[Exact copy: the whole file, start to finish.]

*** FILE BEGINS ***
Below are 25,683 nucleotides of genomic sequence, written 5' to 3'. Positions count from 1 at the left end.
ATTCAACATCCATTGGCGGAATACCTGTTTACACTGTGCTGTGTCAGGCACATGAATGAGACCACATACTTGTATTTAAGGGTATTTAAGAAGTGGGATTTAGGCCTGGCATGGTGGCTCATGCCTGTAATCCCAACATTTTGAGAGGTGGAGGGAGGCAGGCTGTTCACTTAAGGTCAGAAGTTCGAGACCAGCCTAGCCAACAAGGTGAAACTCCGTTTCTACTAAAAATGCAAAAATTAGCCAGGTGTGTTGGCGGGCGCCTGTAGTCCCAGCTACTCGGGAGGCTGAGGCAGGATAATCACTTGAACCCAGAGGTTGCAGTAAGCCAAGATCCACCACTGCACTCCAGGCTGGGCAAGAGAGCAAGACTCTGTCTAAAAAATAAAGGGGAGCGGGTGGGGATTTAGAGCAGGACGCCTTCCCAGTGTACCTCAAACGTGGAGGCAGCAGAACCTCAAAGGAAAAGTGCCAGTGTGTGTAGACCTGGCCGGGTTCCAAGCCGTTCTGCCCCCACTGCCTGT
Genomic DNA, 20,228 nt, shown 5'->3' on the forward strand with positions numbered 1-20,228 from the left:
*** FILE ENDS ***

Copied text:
Below are 25,683 nucleotides of genomic sequence, written 5' to 3'. Positions count from 1 at the left end.
ATTCAACATCCATTGGCGGAATACCTGTTTACACTGTGCTGTGTCAGGCACATGAATGAGACCACATACTTGTATTTAAGGGTATTTAAGAAGTGGGATTTAGGCCTGGCATGGTGGCTCATGCCTGTAATCCCAACATTTTGAGAGGTGGAGGGAGGCAGGCTGTTCACTTAAGGTCAGAAGTTCGAGACCAGCCTAGCCAACAAGGTGAAACTCCGTTTCTACTAAAAATGCAAAAATTAGCCAGGTGTGTTGGCGGGCGCCTGTAGTCCCAGCTACTCGGGAGGCTGAGGCAGGATAATCACTTGAACCCAGAGGTTGCAGTAAGCCAAGATCCACCACTGCACTCCAGGCTGGGCAAGAGAGCAAGACTCTGTCTAAAAAATAAAGGGGAGCGGGTGGGGATTTAGAGCAGGACGCCTTCCCAGTGTACCTCAAACGTGGAGGCAGCAGAACCTCAAAGGAAAAGTGCCAGTGTGTGTAGACCTGGCCGGGTTCCAAGCCGTTCTGCCCCCACTGCCTGT
Genomic DNA, 20,228 nt, shown 5'->3' on the forward strand with positions numbered 1-20,228 from the left: